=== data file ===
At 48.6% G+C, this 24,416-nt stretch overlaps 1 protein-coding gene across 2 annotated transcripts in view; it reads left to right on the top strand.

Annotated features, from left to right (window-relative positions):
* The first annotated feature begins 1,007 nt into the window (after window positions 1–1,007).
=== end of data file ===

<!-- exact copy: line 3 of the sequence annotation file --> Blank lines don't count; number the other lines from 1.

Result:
* The first annotated feature begins 1,007 nt into the window (after window positions 1–1,007).